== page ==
Damien Tremblay: What do you find in the Yukon landscape that stirs your inspiration? What triggers your creativity? What are your favorite subjects?
Mark Prins: The Yukon landscape is ever-changing yet static. I can shoot the same place over and over and each time I find a different way of seeing. The light is what is often the inspiration, from the slate gray flat light that enhances the delicacy of the hoar frost to the stunning colors of the northern lights coloring the landscape. The light is always extreme here, and that in itself is inspiration.
The Gold Rush brought people from all over the world to work in the mining camps. Some of the early camps and cabins still survive and they call me. From the town site of Grand Forks to the creeks in the middle of the largest gold rush that is happening in the Yukon today.
As an artist there is an implied obligation to the land and people, an obligation to help share our common story. From recording the faces of the elders to recording history, the body of work I create will help tell the stories of our land.
I am also passionate about “things that fly” which is reflected in my images of Ravens and all the aircraft I have stitched over the years.
DT: I like the fact that you are trying to embrace vastness in your artwork. The panoramic format seems to help you for that matter. What are your thoughts on this format?
MP: I returned to photography at the same time as the Canada Games Centre was under construction. I was unable to fit the whole frame and maintain detail with the gear I had at the time. This lead my art to stitching, which immediately inspired me.
Stitching I find is an art form in itself. Composition changes, making the frame more dynamic in scope. Over time my eye has learned what makes me happy in the final print. Panoramic work lends itself to a range of styles from macro stacked stitches to HDR panoramas that match your memory of the texture and tone.
The next step for me in my stitching will be to move to a 4x5 view camera and use a digital back to capture four or six frames of the image circle and stitch that. But that is just dreaming for now.
DT: A web display certainly does not do justice to your photographs. You produce very large format prints that have to be seen to be appreciated. The image quality and resolution are stunning. Can you tell us a little bit about your technique? Please comment for us on a few of your images.
MP: One of my favorite lenses is the 105mm f4 Micro-Nikkor. This lens on any Nikon body allows me to push perspective and the focus point in the frame.
Nikon D 200, 105mm Micro Nikkor, f8, auto shutter, raw. Processed Capture NX, stitched with PtGui, cleaned in photoshop, printed with Qimage.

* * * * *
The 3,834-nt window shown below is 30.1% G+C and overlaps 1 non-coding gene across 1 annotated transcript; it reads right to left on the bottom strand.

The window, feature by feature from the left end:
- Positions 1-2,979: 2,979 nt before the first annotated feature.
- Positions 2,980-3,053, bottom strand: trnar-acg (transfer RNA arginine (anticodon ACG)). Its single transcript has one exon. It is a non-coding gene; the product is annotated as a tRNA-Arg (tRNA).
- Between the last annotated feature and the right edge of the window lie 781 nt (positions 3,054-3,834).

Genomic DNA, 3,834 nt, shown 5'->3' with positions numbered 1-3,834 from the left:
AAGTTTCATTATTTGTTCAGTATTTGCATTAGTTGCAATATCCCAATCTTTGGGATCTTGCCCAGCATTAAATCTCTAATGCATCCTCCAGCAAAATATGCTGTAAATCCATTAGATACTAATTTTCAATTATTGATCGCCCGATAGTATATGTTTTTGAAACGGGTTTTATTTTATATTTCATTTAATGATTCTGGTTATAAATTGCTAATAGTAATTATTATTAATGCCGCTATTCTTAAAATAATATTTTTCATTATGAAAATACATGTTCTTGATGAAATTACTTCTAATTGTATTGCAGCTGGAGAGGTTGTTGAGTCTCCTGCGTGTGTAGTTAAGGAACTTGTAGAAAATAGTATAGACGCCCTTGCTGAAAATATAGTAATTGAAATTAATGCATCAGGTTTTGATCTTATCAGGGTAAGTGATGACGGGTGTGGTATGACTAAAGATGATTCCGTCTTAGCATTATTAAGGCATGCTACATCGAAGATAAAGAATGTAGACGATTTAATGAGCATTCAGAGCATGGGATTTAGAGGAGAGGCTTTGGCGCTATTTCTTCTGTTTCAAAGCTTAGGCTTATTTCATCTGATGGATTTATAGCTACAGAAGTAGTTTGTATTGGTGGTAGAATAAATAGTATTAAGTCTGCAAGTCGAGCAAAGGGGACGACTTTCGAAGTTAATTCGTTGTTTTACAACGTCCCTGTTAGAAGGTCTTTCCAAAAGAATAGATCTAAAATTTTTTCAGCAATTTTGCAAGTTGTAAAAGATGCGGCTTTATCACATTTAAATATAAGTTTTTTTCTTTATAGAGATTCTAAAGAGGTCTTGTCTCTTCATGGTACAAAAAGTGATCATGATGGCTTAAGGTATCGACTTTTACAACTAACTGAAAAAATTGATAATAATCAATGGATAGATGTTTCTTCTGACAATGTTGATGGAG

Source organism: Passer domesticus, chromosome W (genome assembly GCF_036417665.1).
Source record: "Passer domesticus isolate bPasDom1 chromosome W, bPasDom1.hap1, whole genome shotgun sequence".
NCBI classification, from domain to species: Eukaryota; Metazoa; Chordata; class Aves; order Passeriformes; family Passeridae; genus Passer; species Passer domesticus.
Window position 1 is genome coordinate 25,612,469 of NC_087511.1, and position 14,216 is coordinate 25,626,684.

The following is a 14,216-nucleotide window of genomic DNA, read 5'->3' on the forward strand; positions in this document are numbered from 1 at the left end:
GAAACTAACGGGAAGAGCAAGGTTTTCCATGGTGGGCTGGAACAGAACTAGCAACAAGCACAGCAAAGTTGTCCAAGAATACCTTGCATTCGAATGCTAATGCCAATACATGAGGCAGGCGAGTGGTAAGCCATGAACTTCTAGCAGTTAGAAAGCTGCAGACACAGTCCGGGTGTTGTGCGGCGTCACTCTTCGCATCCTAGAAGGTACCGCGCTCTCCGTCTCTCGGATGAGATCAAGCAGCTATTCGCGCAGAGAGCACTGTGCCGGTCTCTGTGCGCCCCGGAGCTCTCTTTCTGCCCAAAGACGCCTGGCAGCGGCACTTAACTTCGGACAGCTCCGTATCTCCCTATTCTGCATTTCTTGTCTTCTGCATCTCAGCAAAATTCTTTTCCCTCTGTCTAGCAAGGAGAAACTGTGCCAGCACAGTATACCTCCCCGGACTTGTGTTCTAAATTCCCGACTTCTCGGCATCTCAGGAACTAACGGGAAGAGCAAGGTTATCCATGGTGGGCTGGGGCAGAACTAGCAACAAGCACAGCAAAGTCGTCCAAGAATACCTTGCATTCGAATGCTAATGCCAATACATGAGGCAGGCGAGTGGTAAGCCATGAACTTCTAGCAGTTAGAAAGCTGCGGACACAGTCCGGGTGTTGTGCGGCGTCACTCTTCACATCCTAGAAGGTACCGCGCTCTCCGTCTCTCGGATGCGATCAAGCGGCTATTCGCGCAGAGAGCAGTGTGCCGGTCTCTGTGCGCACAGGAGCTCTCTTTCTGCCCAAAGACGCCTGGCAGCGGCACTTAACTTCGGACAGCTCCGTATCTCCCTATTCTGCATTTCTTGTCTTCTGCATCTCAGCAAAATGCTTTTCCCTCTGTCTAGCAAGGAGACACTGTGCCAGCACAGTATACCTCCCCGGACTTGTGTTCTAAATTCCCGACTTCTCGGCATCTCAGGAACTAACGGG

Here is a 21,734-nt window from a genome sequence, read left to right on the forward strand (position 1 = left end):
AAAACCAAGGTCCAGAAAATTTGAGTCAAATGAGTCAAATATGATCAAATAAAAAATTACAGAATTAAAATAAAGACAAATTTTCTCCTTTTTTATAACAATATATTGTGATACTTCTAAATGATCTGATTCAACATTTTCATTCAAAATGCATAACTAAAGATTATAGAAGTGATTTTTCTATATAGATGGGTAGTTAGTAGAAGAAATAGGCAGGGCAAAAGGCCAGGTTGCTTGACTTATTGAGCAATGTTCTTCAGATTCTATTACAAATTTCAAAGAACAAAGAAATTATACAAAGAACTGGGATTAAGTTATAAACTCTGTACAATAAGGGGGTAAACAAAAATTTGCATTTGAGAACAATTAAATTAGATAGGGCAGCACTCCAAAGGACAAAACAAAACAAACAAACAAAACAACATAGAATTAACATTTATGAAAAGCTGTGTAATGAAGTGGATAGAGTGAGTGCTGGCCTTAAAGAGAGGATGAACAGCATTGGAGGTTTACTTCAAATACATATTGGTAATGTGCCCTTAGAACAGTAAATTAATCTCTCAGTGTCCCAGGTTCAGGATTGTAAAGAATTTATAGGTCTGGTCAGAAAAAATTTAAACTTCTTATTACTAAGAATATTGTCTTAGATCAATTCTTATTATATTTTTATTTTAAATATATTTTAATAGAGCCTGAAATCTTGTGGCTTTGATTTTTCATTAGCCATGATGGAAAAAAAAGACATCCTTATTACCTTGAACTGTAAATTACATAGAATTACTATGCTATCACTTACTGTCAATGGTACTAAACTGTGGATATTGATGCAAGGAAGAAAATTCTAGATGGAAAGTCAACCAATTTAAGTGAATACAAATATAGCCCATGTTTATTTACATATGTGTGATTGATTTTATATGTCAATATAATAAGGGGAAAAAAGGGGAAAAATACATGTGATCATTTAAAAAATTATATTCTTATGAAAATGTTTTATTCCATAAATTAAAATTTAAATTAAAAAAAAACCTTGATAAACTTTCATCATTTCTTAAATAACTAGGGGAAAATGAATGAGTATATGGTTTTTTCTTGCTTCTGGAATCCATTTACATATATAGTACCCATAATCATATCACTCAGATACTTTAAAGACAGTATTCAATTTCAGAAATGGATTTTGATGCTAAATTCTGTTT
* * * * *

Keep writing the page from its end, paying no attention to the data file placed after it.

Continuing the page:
In the image above almost every point in the frame is in focus. The blending took some work due to matrix metering but shooting Raw gave some latitude in image adjustment.
I have migrated to medium format gear with a Contax 645 system and a Phase One digital back. I have had this gear nearly a year and I am beginning to feel comfortable handling it. I would note the first camera I ever purchased was a Contax RTS.
Contax-Phase One, 45mm @ f8, auto shutter, Capture One, Ptgui, Photoshop, Qimage.
This is one of the locations I have been returning too is the remains of Grand Forks. I hid the sun behind the cabin while keeping the sightline to the pond.
Nikon d-200, 17mm, f8, auto shutter, raw. Processed Capture NX, stitched with PtGui, cleaned in photoshop, printed with Qimage.
This location is one of my favorite places to shoot. The Tombstone Range in the background and the Yukon River in the center leading to the foreground.
My last type of Panorama is a time domain image. Since stitched images can be shot over time there is an opportunity to produce images that I call photo-tunes.
On this image I built the background frame and then photographed the jumpers as they left the aircraft and landed. I selected the best images of the jumpers and inserted them into the stitch.
DT: Many landscape and nature photographers view industrial development (especially mining in the Yukon) as a negative thing for the land. I believe you have a different opinion on the matter.
MP: Industry is part of our civilization. My whole art form needs technology and I have been formally trained as a mining engineer. There has to be a balance. Industrial imagery has always fascinated me, I enjoy capturing the engineering marvels that man has created. This has lead my cameras onto the ice of the Beaufort Sea and to the underground operations around the Yukon.
DT: Any issues about landscape photography you would like to mention?
MP: Shooting the land takes time. I wish I could take my full studio with me into the field so I can see my final prints in the field but that can never happen. So I have to envision my final print as I shoot which I then remember when I start to build the print.
Creating the final print of a multi tiered image can take a lot of time. Exposure errors create noise while composition is a constant learning process. The click of the shutter is only the beginning of a workflow that will finish with multiple archives of your work and a body of print work.
Many photographers in the digital world forget to hard copy their work in the final print. In my way of thinking, learning how to hardcopy a image through your own print system is a crucial step in self analysis of your work.
DT: Where can we see your artwork?
MP: I am working to finish my gallery space in time for the Yukon Quest dog race. The gallery opening will feature some of the work of Harry Kern, Vince Fedoroff and myself. The gallery is small but will feature photographic images. Most will be printed to canvas and gallery wrapped, ready to hang artwork.
The Gallery is located at 3169 Third Ave in Whitehorse. Mark can be reached at: 867-334-4189